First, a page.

In the article “The Battle Against Fast Food Begins in the Home” the author, Daniel Weintraub, argues that parents are responsible for the obesity of children, not anyone or anything else, the parents. Weintraub supports his claims by explaining data and research used to show that most studies focus on “...the increasing consumption of fast food and soft drinks, larger portion sizes in restaurants, the availability of junk food on campus, advertising of junk food to children and their families, and the lack of consistent physical education programs in the schools” said in paragraph 8. The author’s purpose is to raise awareness that parents need to take responsibility so that their children stop blaming others for something that others have
Daniel Weintraub is the author of an article named, “ The Battle against fast food begins in the home.” In the article , he argues that the blame for children’s obese problem should go to the parents. The parents are the only ones in position to solve the problem. Giving blame to others for something you’re not responsible for is not right.
It has become common today to dismiss how fast food affects health worldwide. In David Zinczenko’s article, “Don’t Blame the Eater,” he emphasizes that fast food chains are contributing to the ongoing concern of obesity in America. In discussion of obesity, one controversial issue in “Don’t Blame the Eater” has been that fast food chains do not combine calorie information with their advertising meals. On the one hand, he asserts his unfortunate encounter with fast food throughout his childhood to further highlight his standing against fast food chain commerce. On the other hand, Zinczenko argues that diabetes in children have had a significant increase in a decade due to fast food.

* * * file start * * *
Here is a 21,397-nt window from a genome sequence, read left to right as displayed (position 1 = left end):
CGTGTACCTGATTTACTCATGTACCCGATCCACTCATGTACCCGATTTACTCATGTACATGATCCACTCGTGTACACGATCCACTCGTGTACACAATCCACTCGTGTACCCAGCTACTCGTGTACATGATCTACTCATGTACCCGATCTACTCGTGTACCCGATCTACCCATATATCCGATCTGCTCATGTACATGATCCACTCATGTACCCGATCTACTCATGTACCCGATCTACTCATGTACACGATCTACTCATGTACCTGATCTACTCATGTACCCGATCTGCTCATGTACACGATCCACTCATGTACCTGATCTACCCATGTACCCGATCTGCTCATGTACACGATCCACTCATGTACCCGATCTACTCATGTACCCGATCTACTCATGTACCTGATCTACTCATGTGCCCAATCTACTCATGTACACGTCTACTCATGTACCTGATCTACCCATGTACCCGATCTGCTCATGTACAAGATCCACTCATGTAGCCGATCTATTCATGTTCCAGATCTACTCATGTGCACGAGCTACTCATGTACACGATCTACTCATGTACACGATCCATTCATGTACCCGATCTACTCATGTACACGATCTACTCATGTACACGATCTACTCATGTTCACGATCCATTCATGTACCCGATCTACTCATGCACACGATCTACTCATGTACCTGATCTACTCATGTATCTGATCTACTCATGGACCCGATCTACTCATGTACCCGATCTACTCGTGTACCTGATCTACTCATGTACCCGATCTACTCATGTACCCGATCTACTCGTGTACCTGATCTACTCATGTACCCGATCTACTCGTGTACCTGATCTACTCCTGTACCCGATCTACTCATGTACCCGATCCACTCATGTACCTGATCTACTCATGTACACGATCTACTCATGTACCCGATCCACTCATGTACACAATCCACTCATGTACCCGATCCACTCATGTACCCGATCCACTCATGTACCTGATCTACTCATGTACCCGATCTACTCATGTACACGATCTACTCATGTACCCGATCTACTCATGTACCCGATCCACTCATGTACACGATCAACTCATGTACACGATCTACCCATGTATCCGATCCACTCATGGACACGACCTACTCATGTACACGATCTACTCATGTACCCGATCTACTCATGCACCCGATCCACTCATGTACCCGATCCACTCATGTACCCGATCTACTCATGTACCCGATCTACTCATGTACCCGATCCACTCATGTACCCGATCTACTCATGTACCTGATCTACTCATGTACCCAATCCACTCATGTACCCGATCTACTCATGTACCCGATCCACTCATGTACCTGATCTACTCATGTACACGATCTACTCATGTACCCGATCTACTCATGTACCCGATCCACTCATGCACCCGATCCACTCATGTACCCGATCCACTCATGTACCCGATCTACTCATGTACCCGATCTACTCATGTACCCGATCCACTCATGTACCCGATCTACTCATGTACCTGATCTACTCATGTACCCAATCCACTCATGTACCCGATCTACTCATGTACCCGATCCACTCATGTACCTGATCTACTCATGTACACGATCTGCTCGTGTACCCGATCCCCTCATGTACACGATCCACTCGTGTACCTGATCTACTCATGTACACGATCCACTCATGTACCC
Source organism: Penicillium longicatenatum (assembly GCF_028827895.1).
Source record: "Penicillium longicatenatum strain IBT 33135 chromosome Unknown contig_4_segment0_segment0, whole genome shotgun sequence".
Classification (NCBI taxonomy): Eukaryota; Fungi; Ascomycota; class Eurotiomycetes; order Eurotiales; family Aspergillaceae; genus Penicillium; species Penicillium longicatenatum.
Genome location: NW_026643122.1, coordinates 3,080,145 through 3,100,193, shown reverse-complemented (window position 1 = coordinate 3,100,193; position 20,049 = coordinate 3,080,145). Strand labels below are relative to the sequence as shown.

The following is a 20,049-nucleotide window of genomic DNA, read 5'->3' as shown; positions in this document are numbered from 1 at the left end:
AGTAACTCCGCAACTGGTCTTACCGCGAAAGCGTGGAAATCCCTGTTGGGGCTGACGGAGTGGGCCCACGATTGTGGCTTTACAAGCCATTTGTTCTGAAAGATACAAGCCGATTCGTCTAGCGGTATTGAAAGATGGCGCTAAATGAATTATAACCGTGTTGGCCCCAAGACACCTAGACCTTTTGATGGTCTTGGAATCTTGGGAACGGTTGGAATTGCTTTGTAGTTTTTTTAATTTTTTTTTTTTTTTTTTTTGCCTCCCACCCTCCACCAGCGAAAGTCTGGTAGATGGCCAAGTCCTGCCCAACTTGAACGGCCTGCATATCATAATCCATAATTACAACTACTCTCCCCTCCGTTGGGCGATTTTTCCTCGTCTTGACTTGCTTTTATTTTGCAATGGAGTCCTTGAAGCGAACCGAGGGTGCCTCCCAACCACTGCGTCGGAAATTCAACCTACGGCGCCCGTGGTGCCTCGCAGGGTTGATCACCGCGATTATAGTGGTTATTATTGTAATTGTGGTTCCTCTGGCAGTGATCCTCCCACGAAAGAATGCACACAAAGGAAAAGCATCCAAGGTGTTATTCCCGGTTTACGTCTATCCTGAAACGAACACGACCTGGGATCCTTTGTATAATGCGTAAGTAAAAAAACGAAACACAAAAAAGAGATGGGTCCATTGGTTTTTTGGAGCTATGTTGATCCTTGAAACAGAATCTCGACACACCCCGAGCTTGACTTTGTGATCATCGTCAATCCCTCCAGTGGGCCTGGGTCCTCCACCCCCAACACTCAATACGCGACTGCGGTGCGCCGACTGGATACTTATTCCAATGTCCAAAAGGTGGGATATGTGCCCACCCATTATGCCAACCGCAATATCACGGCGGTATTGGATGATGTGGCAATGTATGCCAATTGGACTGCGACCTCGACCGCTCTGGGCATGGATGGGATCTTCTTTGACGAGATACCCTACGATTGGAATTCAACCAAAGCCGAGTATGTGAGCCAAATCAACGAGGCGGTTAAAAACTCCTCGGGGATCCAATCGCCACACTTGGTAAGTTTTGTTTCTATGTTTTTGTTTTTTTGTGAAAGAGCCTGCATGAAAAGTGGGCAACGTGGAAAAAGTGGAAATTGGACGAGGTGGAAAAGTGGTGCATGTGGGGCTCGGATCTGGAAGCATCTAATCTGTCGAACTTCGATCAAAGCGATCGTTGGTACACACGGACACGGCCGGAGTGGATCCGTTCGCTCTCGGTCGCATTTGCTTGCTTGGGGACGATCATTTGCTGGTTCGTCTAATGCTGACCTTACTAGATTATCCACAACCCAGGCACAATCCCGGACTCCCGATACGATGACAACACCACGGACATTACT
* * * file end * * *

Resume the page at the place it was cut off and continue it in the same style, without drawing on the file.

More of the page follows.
“The Obesity Epidemic in the United States”, is a scholarly journal published in 2004 by Allison C. Morrill and Christopher D. Chinn used to address the causes and consequences of the emerging epidemic, obesity, which has only recently been recognized. Emphasizing the severe effects of being obese and how rapidly this prevailing issue is spreading, the authors urge their audience to take action in preventing obesity in themselves and their family. The two authors of this scholarly journal use several statistics, factual information, and in-depth tables to thoroughly inform the reader of the causes and effects of the obesity epidemic throughout the United States, however, the lack of ethos takes away from the effectiveness of the article.